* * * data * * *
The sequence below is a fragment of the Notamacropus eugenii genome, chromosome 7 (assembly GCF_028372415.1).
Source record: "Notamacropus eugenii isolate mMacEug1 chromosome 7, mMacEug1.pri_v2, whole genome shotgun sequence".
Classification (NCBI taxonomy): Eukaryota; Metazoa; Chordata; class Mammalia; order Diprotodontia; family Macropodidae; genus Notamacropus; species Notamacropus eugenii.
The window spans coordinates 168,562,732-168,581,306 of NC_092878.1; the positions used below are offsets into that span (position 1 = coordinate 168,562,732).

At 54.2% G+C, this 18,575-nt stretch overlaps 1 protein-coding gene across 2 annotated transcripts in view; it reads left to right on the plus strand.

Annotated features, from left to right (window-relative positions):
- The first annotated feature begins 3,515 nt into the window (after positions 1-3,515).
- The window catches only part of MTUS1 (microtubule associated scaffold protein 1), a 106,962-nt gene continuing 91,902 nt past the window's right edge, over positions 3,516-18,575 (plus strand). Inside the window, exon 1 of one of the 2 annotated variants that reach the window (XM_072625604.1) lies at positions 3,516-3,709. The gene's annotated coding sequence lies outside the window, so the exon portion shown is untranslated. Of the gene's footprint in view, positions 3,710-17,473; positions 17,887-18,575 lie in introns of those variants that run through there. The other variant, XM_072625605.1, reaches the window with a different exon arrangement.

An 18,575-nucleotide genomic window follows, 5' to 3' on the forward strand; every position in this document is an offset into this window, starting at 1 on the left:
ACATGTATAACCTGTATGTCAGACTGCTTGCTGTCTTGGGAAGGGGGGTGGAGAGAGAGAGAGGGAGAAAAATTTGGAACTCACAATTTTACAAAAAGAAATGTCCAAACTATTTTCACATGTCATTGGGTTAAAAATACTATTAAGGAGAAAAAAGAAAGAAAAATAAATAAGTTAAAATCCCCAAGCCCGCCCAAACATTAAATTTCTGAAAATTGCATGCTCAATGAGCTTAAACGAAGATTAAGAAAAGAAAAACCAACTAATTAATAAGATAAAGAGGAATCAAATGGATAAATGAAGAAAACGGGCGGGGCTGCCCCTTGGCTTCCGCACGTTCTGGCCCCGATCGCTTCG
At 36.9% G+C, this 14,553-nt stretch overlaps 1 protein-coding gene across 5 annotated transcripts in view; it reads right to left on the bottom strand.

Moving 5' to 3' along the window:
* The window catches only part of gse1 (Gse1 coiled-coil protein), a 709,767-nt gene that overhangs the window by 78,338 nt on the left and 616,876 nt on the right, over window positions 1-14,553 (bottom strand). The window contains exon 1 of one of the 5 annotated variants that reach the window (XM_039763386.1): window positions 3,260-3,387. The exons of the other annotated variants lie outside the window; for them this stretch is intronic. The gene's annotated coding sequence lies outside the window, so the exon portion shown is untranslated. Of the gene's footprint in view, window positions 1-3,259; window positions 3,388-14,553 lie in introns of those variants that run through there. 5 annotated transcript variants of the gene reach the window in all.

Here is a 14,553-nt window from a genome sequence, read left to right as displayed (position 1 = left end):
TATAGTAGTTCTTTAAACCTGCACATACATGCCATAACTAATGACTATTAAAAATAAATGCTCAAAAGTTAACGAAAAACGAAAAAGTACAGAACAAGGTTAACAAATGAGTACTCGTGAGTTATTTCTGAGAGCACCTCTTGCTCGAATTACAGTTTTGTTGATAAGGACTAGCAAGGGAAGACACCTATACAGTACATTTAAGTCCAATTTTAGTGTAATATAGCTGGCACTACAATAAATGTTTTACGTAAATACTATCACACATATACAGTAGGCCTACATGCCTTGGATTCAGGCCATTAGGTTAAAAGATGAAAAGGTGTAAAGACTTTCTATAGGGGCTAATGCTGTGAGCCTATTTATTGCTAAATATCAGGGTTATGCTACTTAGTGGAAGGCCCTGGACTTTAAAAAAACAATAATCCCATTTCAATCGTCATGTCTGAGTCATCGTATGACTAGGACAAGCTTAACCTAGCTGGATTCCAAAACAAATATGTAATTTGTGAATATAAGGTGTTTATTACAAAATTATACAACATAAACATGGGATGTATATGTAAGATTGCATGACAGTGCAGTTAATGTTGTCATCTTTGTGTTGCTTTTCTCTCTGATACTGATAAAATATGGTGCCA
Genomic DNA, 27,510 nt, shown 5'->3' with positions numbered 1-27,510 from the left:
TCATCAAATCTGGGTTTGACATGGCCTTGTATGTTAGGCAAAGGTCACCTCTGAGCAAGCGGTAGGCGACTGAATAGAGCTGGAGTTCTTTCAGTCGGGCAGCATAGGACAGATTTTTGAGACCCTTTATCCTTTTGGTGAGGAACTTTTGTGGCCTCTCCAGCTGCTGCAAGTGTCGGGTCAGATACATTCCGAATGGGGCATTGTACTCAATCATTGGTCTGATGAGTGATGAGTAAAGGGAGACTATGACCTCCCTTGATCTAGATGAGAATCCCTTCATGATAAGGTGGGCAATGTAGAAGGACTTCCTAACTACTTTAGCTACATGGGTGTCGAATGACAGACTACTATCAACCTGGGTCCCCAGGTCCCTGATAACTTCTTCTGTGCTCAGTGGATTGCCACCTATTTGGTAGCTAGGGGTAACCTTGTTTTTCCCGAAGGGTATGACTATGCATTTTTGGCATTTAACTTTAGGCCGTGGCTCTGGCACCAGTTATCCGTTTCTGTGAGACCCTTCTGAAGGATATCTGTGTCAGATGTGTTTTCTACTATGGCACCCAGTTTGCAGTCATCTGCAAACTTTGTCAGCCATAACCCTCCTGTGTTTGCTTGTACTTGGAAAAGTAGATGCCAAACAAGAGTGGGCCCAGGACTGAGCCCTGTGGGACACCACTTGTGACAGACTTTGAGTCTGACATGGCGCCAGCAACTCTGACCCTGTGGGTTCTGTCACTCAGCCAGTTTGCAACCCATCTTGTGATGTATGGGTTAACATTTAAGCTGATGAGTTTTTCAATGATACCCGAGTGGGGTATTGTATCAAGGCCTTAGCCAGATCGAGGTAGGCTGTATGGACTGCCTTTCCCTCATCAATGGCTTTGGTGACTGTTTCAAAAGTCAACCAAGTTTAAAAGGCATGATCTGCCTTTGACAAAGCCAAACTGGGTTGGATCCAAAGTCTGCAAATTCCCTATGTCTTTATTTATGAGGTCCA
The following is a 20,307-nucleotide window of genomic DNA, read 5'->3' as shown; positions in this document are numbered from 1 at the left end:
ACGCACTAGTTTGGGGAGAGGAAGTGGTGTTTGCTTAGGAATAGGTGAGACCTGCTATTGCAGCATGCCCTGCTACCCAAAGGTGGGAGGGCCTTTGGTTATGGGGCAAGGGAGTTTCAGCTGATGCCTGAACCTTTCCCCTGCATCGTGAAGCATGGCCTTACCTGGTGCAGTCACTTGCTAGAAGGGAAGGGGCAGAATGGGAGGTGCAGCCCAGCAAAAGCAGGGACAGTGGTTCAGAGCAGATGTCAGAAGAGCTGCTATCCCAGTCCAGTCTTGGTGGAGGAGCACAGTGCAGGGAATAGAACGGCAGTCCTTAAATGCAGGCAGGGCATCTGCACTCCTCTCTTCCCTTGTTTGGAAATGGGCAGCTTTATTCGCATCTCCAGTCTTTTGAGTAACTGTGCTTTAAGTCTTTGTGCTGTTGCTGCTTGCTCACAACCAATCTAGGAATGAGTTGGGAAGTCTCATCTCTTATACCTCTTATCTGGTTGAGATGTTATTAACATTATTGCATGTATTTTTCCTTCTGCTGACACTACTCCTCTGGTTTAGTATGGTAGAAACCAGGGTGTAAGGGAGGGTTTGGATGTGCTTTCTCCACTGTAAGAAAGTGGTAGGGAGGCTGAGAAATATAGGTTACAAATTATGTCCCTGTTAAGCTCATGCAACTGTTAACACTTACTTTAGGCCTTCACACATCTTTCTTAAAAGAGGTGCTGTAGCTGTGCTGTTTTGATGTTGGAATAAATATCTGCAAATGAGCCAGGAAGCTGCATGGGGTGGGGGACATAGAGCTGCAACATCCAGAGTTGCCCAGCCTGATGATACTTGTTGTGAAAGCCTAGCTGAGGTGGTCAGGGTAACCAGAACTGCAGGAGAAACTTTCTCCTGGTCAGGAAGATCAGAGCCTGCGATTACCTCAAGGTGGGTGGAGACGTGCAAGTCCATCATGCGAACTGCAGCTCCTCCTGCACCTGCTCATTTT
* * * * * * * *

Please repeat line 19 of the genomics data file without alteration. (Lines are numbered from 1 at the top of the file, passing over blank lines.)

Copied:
ACGCACTAGTTTGGGGAGAGGAAGTGGTGTTTGCTTAGGAATAGGTGAGACCTGCTATTGCAGCATGCCCTGCTACCCAAAGGTGGGAGGGCCTTTGGTTATGGGGCAAGGGAGTTTCAGCTGATGCCTGAACCTTTCCCCTGCATCGTGAAGCATGGCCTTACCTGGTGCAGTCACTTGCTAGAAGGGAAGGGGCAGAATGGGAGGTGCAGCCCAGCAAAAGCAGGGACAGTGGTTCAGAGCAGATGTCAGAAGAGCTGCTATCCCAGTCCAGTCTTGGTGGAGGAGCACAGTGCAGGGAATAGAACGGCAGTCCTTAAATGCAGGCAGGGCATCTGCACTCCTCTCTTCCCTTGTTTGGAAATGGGCAGCTTTATTCGCATCTCCAGTCTTTTGAGTAACTGTGCTTTAAGTCTTTGTGCTGTTGCTGCTTGCTCACAACCAATCTAGGAATGAGTTGGGAAGTCTCATCTCTTATACCTCTTATCTGGTTGAGATGTTATTAACATTATTGCATGTATTTTTCCTTCTGCTGACACTACTCCTCTGGTTTAGTATGGTAGAAACCAGGGTGTAAGGGAGGGTTTGGATGTGCTTTCTCCACTGTAAGAAAGTGGTAGGGAGGCTGAGAAATATAGGTTACAAATTATGTCCCTGTTAAGCTCATGCAACTGTTAACACTTACTTTAGGCCTTCACACATCTTTCTTAAAAGAGGTGCTGTAGCTGTGCTGTTTTGATGTTGGAATAAATATCTGCAAATGAGCCAGGAAGCTGCATGGGGTGGGGGACATAGAGCTGCAACATCCAGAGTTGCCCAGCCTGATGATACTTGTTGTGAAAGCCTAGCTGAGGTGGTCAGGGTAACCAGAACTGCAGGAGAAACTTTCTCCTGGTCAGGAAGATCAGAGCCTGCGATTACCTCAAGGTGGGTGGAGACGTGCAAGTCCATCATGCGAACTGCAGCTCCTCCTGCACCTGCTCATTTT